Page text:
Today is National Energy Efficiency Day, so you may be seeing signs and advertisements featuring LED bulbs, one of the most visible symbols of energy efficiency. But you may be unfamiliar with how these modest lights are transforming our state’s economy. They’re creating jobs, keeping your electric rates low and spurring business.

A recent project with the McLaren Health Care system exemplifies how energy efficiency in Michigan is working. For the sweeping lighting initiative, workers replaced nearly every exterior and interior light in 11 primary hospitals. The new LED lights are better: they last for decades, provide more visibility, are able to dim at night, and save $1.6 million a year in electricity and operations costs. As a result, they’ll pay for themselves in 3.7 years. Staff at the hospital have reported that they feel safer at night, and the hospital expects to see fewer slips and falls.

What happened at the hospitals is similar to what is happening around the state. Our state has more than 50,000 people working in energy efficiency — about as many jobs as there are people in Battle Creek. These workers aren’t just installing light bulbs. They’re also upgrading buildings, optimizing manufacturing lines, and patching air leaks in all kinds of buildings.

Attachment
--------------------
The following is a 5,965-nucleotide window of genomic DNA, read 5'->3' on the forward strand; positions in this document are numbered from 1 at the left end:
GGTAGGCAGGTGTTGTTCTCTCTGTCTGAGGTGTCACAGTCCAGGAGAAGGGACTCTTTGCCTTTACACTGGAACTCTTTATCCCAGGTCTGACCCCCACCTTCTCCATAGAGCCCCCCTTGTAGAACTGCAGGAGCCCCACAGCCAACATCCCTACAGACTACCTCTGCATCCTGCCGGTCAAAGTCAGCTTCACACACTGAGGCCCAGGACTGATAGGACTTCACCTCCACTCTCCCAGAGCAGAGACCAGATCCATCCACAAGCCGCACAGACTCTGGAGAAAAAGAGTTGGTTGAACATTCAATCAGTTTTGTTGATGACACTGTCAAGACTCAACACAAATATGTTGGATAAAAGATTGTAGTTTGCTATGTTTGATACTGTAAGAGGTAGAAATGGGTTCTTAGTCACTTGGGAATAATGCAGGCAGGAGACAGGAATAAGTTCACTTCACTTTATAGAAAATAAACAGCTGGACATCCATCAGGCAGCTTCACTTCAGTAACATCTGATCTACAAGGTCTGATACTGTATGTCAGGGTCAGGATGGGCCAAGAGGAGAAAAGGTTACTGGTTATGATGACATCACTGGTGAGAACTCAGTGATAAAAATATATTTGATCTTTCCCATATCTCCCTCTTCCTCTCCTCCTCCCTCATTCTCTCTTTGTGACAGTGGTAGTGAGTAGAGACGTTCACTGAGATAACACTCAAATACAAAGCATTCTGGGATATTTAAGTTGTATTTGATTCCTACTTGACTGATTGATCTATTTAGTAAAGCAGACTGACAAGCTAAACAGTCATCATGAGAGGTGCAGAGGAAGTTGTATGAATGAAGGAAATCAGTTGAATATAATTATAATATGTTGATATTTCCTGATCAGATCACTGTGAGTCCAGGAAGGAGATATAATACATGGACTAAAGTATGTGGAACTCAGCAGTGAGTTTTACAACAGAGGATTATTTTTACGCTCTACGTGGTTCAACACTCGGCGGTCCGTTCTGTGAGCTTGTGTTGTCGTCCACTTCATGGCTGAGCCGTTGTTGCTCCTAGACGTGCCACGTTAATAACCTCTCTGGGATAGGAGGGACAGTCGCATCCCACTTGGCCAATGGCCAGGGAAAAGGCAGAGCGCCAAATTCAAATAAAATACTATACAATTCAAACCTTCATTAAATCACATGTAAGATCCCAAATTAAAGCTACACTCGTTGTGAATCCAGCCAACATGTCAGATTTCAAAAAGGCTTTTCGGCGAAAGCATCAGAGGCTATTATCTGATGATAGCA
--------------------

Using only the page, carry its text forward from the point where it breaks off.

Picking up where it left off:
It’s easy to understand how these workers save individual ratepayers money by reducing electricity waste. But that’s only half the story. Workers in energy efficiency actually save all ratepayers money, whether or not those ratepayers participate in efficiency programs.

That’s because overall demand for electricity goes down when many projects are completed at homes and businesses around the state to reduce energy waste. In the short run, this reduction in waste means utility companies don’t need to buy as much fuel or electricity from out of state. In the long run, it means utility companies don’t need to build as many new power plants. Power plants can cost billions of dollars to build. Since regulated utility companies pass their costs onto ratepayers, those power plants can cause your electricity rates to go way up. This is why energy efficiency saves everyone money.

The numbers speak for themselves. Energy efficiency in Michigan is working and has returned $4.35 in benefits for every $1 invested. A recent scorecard by the American Council for an Energy Efficient Economy also found that Michigan ranks 11th in the country in terms of energy efficiency.

However, we still have a lot of room for improvement. This same scorecard gave Michigan 27 points out of 50 in its ranking. Next year, when you see the LED light bulbs in the news, let’s be celebrating that our state has become the most efficient in the country. Efficiency has a tremendous track record of success, and we have so much opportunity to have even more. It’s time to double down on what works.

Chris Eyer

regional sales manager, Cree Inc.

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